9. Whether it will be necessary to employ Brokers? What Brokers, and what Allowance must they have?
Jan and Dirk van Vollenhoven. Sur le meme Canal avec M. Berckel.
un Courtier. Maakalaar.6
Gulian Crommelin; at Mr. John Gasquet on the Rookin opposit the New Chapel.7
The Theatre of the War in N. America with the Roads and Tables of the superficial Contents, Distances &c. by an American. Annexed a compendious Account of the British Colonies in North America.
Van Arp. Maakalaar. Next to Mr. Matthes, op de Verweelé Burgwal, over de Lombard
{ 450 }
What is the manner of doing Business with the Brokers?
What must be given them?
2100 Guilders, double Rect. to receive for one, 400 Ducats8
Monitier & Merckemaer. Brokers in Loans9-13
Mandrillon.
Messrs. Curson & Gouvernieur Cont[inenta]l Agents at St. Eustatia9-13
Monitier & Merckemaer Brokers in Loans.
In het Rondeel op de hoek van de doele Straat9-13
Demter dans le Pijlsteeg9-13
Daniel Jan Bouwens, op de Heeregragt, by de Reguliersgragt.9-13
Reguliers Gragt
<Verlam> Printer. Verlem in de graave Straat. Printer of the North holland Gazette.
Daniel Jan Bowens, op de Heeregragt, bij de reguliers Gragt over de hoofd Officier.
In 1708  
La Gueldre   4   1/2  
La Hollande   55   1/2  
La Zelande   13   1/2  
   Utrecht   5   3/4  
LaFrise   11   1/2  
L'Overyssell   2   3/4  
Groningue & les Ommelandes   6   1/214  
8 feet long.
[9?] Inches diameter of the Mirour.
L'Angle aggrandit 300 fois, the least.
Jacobus van de Wall, over de laaste molen op de Overtoomseweg15
Mr. Ploos van Amstel Makelaar
B[ . . . ] te Amsterdam
In de Kalverstraat bij Intema & Tiboel boekverkoper. Een Frans en Duits [ . . . ], van het werk door Ploos v. Amstel
Agterburgwal by de Hoogstraat16
Mr. Wilmart Prince Gragt.
Mr. McCreery lodges, a Pension
Searle17
{ 451 }
1. These memoranda are undated and are probably not in chronological order. The “Questions” must have been formulated after JA received, 16 Sept., his temporary commission of 20 June to procure a loan in the Netherlands; see also note 8. A number of the entries, indicated by notes below, were written by persons other than JA, no doubt at his request when he wished to get unfamiliar names, addresses, and other information correctly recorded.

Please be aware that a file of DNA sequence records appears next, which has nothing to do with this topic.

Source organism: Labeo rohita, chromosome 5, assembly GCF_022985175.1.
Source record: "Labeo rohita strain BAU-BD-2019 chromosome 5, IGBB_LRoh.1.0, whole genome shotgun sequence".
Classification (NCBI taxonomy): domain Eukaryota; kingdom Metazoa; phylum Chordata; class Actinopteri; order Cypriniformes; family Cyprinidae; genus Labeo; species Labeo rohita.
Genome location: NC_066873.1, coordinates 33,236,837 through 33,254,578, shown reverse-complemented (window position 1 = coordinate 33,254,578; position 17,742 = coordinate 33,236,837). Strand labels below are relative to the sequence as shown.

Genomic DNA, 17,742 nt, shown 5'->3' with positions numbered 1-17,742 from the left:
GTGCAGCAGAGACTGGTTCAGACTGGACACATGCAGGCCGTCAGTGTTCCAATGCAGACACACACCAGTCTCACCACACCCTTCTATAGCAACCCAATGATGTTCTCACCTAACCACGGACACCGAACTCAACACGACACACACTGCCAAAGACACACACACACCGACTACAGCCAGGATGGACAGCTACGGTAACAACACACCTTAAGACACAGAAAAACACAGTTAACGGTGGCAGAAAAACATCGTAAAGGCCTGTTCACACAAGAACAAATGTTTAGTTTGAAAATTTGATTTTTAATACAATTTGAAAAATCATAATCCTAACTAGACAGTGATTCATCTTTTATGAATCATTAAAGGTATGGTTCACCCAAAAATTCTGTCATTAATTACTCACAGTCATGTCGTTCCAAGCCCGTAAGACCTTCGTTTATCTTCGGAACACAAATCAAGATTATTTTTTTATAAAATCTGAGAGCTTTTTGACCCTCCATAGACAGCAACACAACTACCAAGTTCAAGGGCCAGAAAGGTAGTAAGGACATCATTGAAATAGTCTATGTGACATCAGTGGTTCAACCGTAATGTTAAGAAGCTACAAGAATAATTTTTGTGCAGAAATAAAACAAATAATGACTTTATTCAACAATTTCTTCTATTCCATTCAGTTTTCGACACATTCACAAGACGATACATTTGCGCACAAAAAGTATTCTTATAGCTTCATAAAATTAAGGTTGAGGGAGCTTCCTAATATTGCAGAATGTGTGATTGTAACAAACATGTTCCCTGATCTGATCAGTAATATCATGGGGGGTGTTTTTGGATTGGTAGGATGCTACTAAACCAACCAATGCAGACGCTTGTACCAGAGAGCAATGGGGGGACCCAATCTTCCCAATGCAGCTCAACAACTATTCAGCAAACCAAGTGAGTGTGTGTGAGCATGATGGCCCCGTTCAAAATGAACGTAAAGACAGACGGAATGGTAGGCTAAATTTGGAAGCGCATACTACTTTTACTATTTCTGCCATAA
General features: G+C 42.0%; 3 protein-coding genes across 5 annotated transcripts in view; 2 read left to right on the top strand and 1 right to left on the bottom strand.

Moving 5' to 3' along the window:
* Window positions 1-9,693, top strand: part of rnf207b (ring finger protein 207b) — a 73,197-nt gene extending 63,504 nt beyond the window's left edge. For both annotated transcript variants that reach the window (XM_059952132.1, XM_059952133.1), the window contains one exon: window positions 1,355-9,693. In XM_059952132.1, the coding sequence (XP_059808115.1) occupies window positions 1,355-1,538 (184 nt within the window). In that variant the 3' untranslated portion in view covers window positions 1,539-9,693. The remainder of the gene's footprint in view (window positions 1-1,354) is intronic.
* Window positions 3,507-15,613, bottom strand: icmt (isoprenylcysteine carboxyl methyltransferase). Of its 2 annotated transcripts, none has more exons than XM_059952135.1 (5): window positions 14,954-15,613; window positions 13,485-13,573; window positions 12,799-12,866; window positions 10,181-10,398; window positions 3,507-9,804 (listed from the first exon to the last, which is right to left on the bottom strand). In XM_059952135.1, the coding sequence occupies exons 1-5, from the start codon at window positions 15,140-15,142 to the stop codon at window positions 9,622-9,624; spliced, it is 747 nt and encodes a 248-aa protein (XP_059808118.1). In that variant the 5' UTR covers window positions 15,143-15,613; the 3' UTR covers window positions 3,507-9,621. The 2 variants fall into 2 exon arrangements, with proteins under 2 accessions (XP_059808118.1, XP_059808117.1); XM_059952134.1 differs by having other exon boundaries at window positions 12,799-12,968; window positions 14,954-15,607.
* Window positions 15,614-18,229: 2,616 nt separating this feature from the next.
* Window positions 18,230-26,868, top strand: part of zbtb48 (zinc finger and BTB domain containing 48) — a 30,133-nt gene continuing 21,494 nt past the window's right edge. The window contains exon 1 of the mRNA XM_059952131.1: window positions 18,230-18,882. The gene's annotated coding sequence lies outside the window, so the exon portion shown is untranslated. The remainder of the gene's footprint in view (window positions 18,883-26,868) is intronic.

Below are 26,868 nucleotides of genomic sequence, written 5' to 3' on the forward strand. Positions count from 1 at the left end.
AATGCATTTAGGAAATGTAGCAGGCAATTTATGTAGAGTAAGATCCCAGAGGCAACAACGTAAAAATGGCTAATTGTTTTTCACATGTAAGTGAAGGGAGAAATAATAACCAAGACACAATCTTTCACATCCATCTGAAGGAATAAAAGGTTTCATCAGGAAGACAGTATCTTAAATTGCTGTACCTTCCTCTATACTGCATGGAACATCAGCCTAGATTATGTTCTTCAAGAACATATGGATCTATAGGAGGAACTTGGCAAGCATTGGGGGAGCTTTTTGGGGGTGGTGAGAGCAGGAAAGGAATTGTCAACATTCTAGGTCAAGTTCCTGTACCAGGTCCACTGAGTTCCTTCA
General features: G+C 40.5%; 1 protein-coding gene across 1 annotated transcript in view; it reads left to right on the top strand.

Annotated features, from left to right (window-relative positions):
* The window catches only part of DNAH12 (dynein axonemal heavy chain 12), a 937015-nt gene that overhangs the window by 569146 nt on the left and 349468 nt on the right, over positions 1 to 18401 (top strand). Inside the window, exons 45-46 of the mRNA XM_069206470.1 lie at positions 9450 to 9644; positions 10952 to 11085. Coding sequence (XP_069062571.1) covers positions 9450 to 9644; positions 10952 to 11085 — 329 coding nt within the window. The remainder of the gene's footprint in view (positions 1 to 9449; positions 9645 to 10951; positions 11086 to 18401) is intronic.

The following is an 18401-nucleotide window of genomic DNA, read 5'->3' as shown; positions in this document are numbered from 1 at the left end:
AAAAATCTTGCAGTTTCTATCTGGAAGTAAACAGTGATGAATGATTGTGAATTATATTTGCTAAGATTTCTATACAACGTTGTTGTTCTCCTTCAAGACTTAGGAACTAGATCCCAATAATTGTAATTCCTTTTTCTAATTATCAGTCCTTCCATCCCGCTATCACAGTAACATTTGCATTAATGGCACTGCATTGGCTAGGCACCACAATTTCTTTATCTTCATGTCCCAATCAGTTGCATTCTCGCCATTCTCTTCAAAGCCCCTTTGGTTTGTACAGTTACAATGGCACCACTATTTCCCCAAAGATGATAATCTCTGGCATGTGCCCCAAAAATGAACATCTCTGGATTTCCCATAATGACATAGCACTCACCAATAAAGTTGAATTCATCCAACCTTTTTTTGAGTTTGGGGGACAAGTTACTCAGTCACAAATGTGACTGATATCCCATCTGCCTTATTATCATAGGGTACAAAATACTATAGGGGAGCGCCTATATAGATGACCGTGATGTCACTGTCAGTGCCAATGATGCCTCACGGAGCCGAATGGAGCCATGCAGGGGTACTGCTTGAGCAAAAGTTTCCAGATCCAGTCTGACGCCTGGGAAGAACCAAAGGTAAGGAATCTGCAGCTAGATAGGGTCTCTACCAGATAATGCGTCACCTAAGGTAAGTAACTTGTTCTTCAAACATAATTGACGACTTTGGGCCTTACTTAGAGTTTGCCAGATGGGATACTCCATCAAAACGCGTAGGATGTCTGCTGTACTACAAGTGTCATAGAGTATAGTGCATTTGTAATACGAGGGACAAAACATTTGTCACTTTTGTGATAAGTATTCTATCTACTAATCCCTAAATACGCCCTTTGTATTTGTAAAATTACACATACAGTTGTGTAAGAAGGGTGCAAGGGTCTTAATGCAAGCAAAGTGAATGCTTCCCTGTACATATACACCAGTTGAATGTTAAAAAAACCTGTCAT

2. This and the following three entries are in an unidentified hand, perhaps Hendrik Calkoen's. For works by the eminent legal writers Hugo Grotius, Cornelis van Bynkershoek, and Gerard Noodt eventually acquired by JA, see Catalogue of JA's Library under their respective names.
3. JA later acquired an edition in French of Janiçon's Etat present de la république des Provinces-Unies ..., 4th edn., The Hague, 1755; 2 vols. (Catalogue of JA's Library).
4. Thus in MS. What JA meant by it is unknown to the editors.
5. The firm of De la Lande and Fynje was the third of the three Amsterdam banking houses (the others being the Van Staphorsts and the Willinks) that joined to raise the first Dutch loan to the United States in 1782.
6. Courtier (French) and makelaar (Dutch) are equivalent to the English word broker.
7. This entry is in an unidentified hand.
8. This entry can be explained and precisely dated from an isolated entry in LbJA/14 reading: “1780 Septr. 21. Reed, of Messrs. Fizeau Grand & Co. Four hundred Ducats or Two Thousand one hundred Guilders, for which I gave a double Rect. to serve as one. This I reed, on Account of M. F. Grand at Paris.”
9-13. These entries are in various unidentified hands.
14. This table, on a page by itself, doubtless represents the proportions of revenue paid into the common treasury by the seven provinces of the United Netherlands in 1708.
15. This and the following four entries are in various unidentified hands.
16. This was JA's own address, written down for him by someone who knew how to spell it, from mid-August 1780 to Feb. 1781. The Agterburgwal was a street on a canal “behind the city wall,” and JA lived on it “near High Street.” His landlady was “Madame La Veuve du Mr. Henry Schorn” (JA to Francis Dana, 18 Jan. 1781, LbC, Adams Papers). In his letters to the Boston PatriotJA remembered that there had been some “remarks” and “whisperings” among the Dutch and among Americans in Amsterdam “that Mr. Adams was in too obscure lodgings,” but he considered that these originated with “English spies” (Corr. in the Boston Patriot, p. 346). Whatever it may have been then, this section of Amsterdam, near the harbor and railroad station, is anything but respectable now, being on the edge of the area reserved for licensed prostitution. The most prominent landmark nearby is the Oude Kerk.
17. James Searle of Philadelphia, a member of the Continental Congress, who arrived in Europe in Sept. 1780 to try to obtain a foreign loan for Pennsylvania. See Mildred E. Lombard, “James Searle: Radical Business Man of the Revolution,” PMHB, 59:284–294 (July 1935).

Docno: ADMS-01-02-02-0011-0001-0001

Author: Adams, John
Date: 1781-01-11

1781 January 11. Thursday.1

Returned from the Hague to Leyden. Was present from 12. to one O Clock, when the Praeceptor gave his Lessons in Latin and Greek to my Sons. His Name is Wenshing.2 He is apparently a great Master of the two Languages, besides which he speaks French and Dutch very well, understands little English, but is desirous of learning it. He obliges his Pupills to be industrious, and they have both made a great Progress for the Time. He is pleased with them and they with him. { 452 } John is transcribing a Greek Grammar of his Masters Composition and Charles a Latin one. John is also transcribing a Treatise on Roman Antiquities, of his masters writing. The Master gives his Lessons in French.